Today in the Spirit: Advent 2A


In the second and third Sundays of Advent, our attention is drawn in the assigned Gospel readings to the ministry of John the Baptist, and so begins the church’s shift from contemplating Jesus’ second coming in glory, like a good film that supplies the end before the beginning, back to the first coming. But before considering the events surrounding our Lord’s birth at fourth Advent and Christmas, we pause to take in the ministry of God’s appointed Forerunner. By meditating on the passages concerning the Baptist—in all the Gospels a type of the church—we are being equipped to see better the immensity of the birth of Jesus of Nazareth, the Messiah coming into the world deserving of a herald before him. The assigned supporting readings give further weight to the overall sense of compelling built into the Advent season, a compelling for which we do well to “prepare.”    

The Collect

Blessed Lord, who caused all Holy Scriptures to be written for our learning: Grant us so to hear them, read, mark, learn, and inwardly digest them, that by patience and the comfort of your holy Word we may embrace and ever hold fast the blessed hope of everlasting life, which you have given us in our Savior Jesus Christ; who lives and reigns with you and the Holy Spirit, one God, for ever and ever. Amen.


Stump of Jesse (Isaiah 11:1-10)

There shall come forth a shoot from the stump of Jesse,
    and a branch from his roots shall bear fruit.
And the Spirit of the Lord shall rest upon him,
  the Spirit of wisdom and understanding,
  the Spirit of counsel and might,
  the Spirit of knowledge and the fear of the Lord. (Isaiah 11:1-2)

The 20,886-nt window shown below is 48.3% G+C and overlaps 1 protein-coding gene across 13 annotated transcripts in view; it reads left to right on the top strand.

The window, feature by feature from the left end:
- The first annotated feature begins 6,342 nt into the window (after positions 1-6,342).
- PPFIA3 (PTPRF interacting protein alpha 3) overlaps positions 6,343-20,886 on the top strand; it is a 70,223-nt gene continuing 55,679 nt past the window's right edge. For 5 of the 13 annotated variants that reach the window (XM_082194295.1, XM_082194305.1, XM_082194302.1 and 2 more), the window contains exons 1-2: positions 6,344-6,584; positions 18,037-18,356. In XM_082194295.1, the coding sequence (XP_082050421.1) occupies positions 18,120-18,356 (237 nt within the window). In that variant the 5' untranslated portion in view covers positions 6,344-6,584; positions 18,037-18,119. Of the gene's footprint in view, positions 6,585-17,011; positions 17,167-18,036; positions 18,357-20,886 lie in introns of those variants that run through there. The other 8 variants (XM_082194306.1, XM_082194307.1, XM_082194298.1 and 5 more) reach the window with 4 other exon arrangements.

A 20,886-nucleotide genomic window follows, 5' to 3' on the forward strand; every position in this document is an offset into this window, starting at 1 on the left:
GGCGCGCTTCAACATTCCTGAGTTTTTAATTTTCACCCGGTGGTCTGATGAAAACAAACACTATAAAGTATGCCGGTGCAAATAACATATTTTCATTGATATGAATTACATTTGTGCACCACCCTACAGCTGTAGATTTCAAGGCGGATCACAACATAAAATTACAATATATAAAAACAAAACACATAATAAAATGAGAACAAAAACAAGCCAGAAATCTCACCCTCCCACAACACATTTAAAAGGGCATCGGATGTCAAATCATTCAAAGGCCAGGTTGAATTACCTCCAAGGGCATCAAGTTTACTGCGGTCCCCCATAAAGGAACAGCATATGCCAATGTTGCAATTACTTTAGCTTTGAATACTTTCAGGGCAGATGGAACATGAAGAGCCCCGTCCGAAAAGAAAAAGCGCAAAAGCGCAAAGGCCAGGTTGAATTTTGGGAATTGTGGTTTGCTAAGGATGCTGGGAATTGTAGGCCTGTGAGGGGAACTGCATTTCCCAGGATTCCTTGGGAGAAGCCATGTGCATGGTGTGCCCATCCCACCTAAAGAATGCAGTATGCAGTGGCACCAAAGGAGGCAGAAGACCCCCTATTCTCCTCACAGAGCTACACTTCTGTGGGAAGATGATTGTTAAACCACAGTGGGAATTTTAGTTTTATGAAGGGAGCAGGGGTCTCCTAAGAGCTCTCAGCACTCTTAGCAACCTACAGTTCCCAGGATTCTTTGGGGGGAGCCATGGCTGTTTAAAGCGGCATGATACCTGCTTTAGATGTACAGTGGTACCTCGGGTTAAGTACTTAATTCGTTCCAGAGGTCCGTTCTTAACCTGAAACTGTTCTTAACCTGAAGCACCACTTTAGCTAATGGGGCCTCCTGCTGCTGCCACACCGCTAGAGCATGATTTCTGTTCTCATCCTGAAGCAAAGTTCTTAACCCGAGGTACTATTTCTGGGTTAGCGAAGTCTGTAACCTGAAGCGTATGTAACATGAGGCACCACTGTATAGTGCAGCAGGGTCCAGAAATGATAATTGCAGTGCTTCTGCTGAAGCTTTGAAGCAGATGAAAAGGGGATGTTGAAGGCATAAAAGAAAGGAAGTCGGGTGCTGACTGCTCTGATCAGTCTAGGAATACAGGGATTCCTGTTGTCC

Like time-lapse video in a television program, this song in Isaiah carries us in the space of just a few verses from a stump of Jesse to a fully orbed new world of peace and harmony between even the most unlikely inhabitants—the wolf and the lamb, the child and the cobra. Clearly the Messiah’s’ gift of knowledge coming in and covering the earth is no mere addition of information to the mind but transformation of the heart. In slow time we have trouble seeing the full flowering of this vision, but with the eyes trained by the Spirit of Jesus, we do catch glimpses of change taking root in our Christian communities, and from there in society at large. Behold, new patience, new caring for one another, even among diverse characters and cultures. Let the peace of Christ rule in your hearts, since as members of one body you were called to peace (Col. 3:15). The church is where the action is. Are you cynical about the church, and not much involved in Christian fellowship? Make no mistake–you’re missing out! Today, in the Spirit, taking in the breath-taking transformation prophesied in Isaiah’s vision, look for something of that unity unfolding in your Christian fellowship, and God will give you eyes to see it.   

Who Alone (Psalm 72)

Blessed be the Lord, the God of Israel,
  who alone does wondrous things.
Blessed be his glorious name forever;
   may the whole earth be filled with his glory!
Amen and Amen! (Psalm 72:18-19)

Some Bible commentators think the last few verses of this psalm were added later to convert it from a king’s coronation song to a hymn of praise to Yahweh and his coming Messiah. If so, no wonder! As the kings of Judah become increasingly inept and corrupt, the faithful will turn their hope to the One God who alone does wondrous things. We now know Jesus Christ to be the fulfillment of these exalted words. By faith and from the testimony of the New Testament, and from mission history, we understand that the reign of our Lord Jesus is indeed increasing toward from sea to sea, and also that he saves the lives of the needy. Today, by the Spirit, in this Advent season, let’s do like the people of Israel, casting aside vain hope in anything other than the Father God and Jesus his Son.